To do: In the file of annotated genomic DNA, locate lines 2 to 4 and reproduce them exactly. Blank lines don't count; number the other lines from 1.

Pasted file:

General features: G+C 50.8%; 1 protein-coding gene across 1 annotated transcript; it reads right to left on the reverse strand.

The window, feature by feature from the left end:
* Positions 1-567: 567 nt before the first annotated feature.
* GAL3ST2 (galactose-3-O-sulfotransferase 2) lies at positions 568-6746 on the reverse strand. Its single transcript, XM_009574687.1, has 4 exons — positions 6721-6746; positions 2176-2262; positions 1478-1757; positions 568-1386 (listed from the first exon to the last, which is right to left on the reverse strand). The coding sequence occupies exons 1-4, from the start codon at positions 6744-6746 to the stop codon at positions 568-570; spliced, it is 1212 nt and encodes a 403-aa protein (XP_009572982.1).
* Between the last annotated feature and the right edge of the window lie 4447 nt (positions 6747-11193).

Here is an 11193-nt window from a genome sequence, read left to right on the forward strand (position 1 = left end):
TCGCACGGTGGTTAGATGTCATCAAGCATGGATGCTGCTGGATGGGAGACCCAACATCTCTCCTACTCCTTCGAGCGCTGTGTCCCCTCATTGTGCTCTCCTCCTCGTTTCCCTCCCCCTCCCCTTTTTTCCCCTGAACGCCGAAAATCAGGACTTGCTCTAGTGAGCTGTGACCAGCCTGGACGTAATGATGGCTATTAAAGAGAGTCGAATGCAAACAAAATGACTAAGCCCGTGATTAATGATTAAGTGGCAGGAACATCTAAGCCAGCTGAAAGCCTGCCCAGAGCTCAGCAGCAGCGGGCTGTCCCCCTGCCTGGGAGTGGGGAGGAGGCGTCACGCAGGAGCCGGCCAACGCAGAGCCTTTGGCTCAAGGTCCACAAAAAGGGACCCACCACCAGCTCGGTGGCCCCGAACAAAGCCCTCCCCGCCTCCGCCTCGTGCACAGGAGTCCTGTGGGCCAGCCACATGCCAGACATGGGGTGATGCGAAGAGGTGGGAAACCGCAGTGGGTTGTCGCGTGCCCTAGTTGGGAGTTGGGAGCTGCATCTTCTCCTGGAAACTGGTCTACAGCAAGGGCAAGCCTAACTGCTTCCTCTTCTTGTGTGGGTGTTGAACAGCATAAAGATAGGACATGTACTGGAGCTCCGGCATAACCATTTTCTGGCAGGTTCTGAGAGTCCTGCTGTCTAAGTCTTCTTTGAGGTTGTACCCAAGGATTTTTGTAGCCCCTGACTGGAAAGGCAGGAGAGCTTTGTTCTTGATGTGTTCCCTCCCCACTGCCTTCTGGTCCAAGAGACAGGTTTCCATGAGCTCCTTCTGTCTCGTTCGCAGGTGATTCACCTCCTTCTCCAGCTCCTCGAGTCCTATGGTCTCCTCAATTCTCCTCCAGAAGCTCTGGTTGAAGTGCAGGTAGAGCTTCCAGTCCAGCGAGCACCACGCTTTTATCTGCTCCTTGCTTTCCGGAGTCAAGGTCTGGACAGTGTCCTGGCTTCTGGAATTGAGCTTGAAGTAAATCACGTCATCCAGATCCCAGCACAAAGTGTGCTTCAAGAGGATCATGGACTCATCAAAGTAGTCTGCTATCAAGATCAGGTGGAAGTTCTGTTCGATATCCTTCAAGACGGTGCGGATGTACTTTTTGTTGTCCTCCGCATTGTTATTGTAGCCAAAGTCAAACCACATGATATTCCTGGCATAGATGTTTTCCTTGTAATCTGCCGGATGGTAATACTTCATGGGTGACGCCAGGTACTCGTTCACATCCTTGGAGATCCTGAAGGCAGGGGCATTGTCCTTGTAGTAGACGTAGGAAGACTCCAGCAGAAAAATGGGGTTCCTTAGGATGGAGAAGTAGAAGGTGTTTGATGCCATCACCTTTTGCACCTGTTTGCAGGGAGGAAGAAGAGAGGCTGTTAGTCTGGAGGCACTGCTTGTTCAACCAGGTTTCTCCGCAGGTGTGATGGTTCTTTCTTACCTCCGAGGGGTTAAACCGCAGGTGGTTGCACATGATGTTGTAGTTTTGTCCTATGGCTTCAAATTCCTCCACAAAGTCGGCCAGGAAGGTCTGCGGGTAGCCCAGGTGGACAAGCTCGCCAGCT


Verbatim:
The window, feature by feature from the left end:
* Positions 1-567: 567 nt before the first annotated feature.
* GAL3ST2 (galactose-3-O-sulfotransferase 2) lies at positions 568-6746 on the reverse strand. Its single transcript, XM_009574687.1, has 4 exons — positions 6721-6746; positions 2176-2262; positions 1478-1757; positions 568-1386 (listed from the first exon to the last, which is right to left on the reverse strand). The coding sequence occupies exons 1-4, from the start codon at positions 6744-6746 to the stop codon at positions 568-570; spliced, it is 1212 nt and encodes a 403-aa protein (XP_009572982.1).